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With age comes wisdom, the saying goes. But survey Hollywood’s growing crop of middle-aged action stars and you’ll likely conclude that age also brings huge pecs and massive delts. As franchises Mission: Impossible (which debuted in 1996), The Fast and the Furious (2001) and Iron Man and the Marvel universe it spawned (2008) continue to churn out sequels, their stars Tom Cruise, 55, Vin Diesel, 50, and Robert Downey Jr., 52, have to look as ripped as they did when they took the roles 10, 15 or even 20 years ago. Often more so. Because even as the stars age, body standards for action heroes are getting more extreme.
“Historically, the ideal superhero or action star was constructed around a sturdy build and a ruggedly handsome face,” says Dr. Philip Goglia, the nutritionist behind Chris Pratt’s miraculous transformation for Guardians of the Galaxy (the third installment won’t arrive until at least 2020, when Pratt will be 42). “Each year the stakes are raised,” says Goglia. And because vets like Cruise, who is in preproduction on the Top Gun sequel and was also recently injured on the set of Mission: Impossible 6, and Hugh Jackman, 48, who just ended his 17-year, nine-film run as the shredded Wolverine, have proved it’s possible to remain ripped over the course of a long franchise, even mature stars first stepping into these roles are expected to look jacked.
Compare the physical demands placed on the rumor-plagued Ben Affleck, 44, for Batman v. Superman and the upcoming Justice League, with Bat predecessors Michael Keaton, George Clooney and Christian Bale. Director Zack Snyder asked for the biggest, strongest Batman yet, says Affleck’s trainer Walter Norton Jr.: “He wanted a physically imposing heavyweight MMA fighter, and the people who designed the batsuit modeled it after Arnold Schwarzenegger.” After the 6-foot-4 Affleck dropped down to 198 pounds and 6.8 percent body fat for 2010’s The Town, Norton had to get him up to 225 pounds to play Batman two years later. “You realize how insanely high the bar has been raised,” says the Boston-based trainer.
No one is more responsible for setting (then raising) that bar over the life of a single franchise than Sylvester Stallone, 71.”I think Rocky changed the game,” says L.A.-based trainer Gunnar Peterson, who has worked with Stallone on and off for almost three decades. “All the way through the Expendables movies, Stallone is the older dog in the fight, and he puts himself under more pressure than anyone.”
Peterson credits Dwayne Johnson, 42, for sparking the current arms (and shoulders) race among the aging action set. “He puts the pressure on the superheroes — you better step up.”
That means the real heroes of these franchises are the trainers tasked with pounding their stars into peak form every two years.
Denise Snyder, who has trained Keanu Reeves, 52, from 1999’s The Matrix through John Wick: Chapter 2, says actors older than 50 who have done a lot of physical roles come with “a certain amount of wear and tear — these guys have had a stuntman’s life. Keanu has had knee, shoulder and back injuries, which add up.” John Wick director and former stuntman Chad Stahelski says fight training can be amended: “In Matrix, you see Keanu doing splits, kicking, jumping, using wires; in John Wick, because now we have gotten older and can’t take the physical abuse, we have modified the chorography to less punching and kicking and more contact stuff, more flips and throws and rolling around.”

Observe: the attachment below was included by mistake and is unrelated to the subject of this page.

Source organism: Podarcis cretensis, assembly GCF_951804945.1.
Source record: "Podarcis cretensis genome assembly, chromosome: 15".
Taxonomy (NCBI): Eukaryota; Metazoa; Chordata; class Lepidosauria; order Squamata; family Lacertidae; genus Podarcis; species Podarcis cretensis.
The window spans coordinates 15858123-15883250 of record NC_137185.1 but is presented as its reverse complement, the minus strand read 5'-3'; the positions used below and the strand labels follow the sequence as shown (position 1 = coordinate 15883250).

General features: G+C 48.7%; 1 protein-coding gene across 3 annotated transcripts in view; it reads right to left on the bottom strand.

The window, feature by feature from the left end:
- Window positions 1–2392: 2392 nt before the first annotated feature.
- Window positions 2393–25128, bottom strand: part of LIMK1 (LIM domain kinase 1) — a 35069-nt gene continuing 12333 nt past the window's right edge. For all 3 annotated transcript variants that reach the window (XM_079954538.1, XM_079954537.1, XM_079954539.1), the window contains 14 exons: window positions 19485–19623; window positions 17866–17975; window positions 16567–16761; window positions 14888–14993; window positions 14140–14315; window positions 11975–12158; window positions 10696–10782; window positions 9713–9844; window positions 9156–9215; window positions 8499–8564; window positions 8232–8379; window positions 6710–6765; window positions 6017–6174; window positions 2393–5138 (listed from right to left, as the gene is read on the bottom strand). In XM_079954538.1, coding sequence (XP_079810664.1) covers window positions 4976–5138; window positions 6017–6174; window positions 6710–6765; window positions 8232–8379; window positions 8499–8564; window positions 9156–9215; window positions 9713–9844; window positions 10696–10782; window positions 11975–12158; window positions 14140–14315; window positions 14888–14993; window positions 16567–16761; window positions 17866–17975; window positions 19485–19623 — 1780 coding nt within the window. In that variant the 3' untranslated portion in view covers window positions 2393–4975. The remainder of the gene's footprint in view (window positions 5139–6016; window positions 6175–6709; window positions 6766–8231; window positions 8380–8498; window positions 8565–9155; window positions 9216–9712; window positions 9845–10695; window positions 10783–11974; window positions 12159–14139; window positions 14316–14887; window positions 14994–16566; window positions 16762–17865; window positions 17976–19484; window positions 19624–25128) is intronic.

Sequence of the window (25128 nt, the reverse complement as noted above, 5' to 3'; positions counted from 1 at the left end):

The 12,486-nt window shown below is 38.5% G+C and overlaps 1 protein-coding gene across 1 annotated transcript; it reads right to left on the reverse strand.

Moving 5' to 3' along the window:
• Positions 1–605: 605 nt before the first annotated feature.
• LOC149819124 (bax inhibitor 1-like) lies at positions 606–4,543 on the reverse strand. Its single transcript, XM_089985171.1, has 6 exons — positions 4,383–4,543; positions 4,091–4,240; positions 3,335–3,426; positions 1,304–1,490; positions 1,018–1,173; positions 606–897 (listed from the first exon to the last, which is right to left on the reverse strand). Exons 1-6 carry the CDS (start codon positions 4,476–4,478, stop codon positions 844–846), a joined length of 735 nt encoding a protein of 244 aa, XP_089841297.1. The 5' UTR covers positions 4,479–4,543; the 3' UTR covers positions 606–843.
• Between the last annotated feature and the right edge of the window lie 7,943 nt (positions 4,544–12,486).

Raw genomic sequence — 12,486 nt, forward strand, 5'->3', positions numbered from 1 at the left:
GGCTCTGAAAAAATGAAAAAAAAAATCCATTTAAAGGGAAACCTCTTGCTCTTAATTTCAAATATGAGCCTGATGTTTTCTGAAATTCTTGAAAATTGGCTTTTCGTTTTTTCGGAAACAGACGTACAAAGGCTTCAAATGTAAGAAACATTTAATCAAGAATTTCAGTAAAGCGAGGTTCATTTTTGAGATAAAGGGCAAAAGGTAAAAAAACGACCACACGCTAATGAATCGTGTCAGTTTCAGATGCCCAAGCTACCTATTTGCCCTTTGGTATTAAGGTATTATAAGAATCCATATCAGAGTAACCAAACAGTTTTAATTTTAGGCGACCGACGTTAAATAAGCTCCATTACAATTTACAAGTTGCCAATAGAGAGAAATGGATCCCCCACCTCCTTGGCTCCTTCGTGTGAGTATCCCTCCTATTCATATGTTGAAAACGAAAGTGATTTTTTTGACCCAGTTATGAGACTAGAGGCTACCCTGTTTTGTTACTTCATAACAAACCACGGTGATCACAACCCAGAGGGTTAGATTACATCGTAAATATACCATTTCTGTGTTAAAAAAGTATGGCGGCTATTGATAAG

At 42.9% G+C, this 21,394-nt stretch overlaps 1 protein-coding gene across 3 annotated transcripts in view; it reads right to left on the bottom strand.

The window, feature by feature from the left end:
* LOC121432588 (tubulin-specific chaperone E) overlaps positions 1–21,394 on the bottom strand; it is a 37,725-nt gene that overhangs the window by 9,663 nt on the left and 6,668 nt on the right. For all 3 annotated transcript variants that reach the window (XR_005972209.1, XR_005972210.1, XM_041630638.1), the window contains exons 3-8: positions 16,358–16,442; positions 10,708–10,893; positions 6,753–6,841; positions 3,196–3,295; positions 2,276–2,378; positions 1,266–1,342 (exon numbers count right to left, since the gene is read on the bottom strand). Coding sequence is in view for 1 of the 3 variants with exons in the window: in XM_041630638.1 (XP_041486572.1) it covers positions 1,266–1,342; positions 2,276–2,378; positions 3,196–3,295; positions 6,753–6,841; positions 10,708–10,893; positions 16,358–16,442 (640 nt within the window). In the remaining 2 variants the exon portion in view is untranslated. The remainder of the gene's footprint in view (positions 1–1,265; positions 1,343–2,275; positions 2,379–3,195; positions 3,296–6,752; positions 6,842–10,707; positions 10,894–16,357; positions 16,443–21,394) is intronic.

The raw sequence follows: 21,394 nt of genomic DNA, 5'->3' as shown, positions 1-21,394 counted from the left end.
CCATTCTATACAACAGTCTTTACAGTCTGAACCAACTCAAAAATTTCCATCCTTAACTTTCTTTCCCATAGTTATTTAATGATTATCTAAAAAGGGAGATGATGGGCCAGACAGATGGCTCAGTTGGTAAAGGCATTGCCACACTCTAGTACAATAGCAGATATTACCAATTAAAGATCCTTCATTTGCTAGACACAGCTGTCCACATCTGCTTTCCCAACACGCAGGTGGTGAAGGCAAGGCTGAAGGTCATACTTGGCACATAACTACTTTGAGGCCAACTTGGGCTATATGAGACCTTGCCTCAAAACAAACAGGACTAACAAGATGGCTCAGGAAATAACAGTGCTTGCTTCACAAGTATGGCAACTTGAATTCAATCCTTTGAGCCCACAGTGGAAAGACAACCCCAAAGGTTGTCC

“While muscle mass does tend to decrease with age, a condition known as sarcopenia, the rate is quite small, less than 1 percent per year,” says David Kingsbury, who has trained Hugh Jackman for the past five years, including getting him prepped for Logan. “Age is often given as an excuse, but a fit 65-year-old can easily outperform a lazy 25-year-old.”
Stahelski says the biggest difference between a 25-year-old and a 45-year-old is recovery time. “The 25-year-old will recoup faster, so you can push him harder; your training arc becomes shorter.” Paul Vincent, M.S., co-founder of Santa Monica’s Altus Health, which has trained the stars of several Mission: Impossible, Star Trek and Star Wars films says older clients “have to regain function of their joints with low-impact exercises, stretching, cold therapy and deep-tissue massage guns, then I can load them in the same way as a 20-year-old.” (Substances like growth hormone may also help, says Peterson: “Is there steroid use in Hollywood? Just by sheer numbers, my bet would be yes. Everyone is looking for an edge.”)
It can also bring stubbornness. “The [older] guys can be set in their ways, thinking the way they’ve always trained is the right way,” says Vincent, “so new stuff takes a bit of adapting.” According to Luke Zocchi, who trains the relatively spry Chris Hemsworth, 33, “the younger guys are into more [diverse] training using gymnastics, calisthenics, rings and battle ropes, which give you that athletic look as opposed to looking like a body builder.” Netflix’s Iron Fist star Finn Jones, 29, agrees. “I didn’t want to be this hulk-like slab of muscle. I wanted to be toned and healthy, but still agile and nimble.”
Why does it seem as if some older stars get bulkier with every sequel? Stuntman and trainer Duffy Gaver says that physiologically, it’s only natural, and that “a simple way for any man in his 40s or 50s to look healthier is to carry a bit more muscle mass.” And maturity has some advantages in the battle of the bulk, says Stahelski, noting it can bring “dedication, fortitude — and the will to stay on the diet.”
A version of this story first appeared in the Aug. 9 issue of The Hollywood Reporter magazine. To receive the magazine, click here to subscribe.
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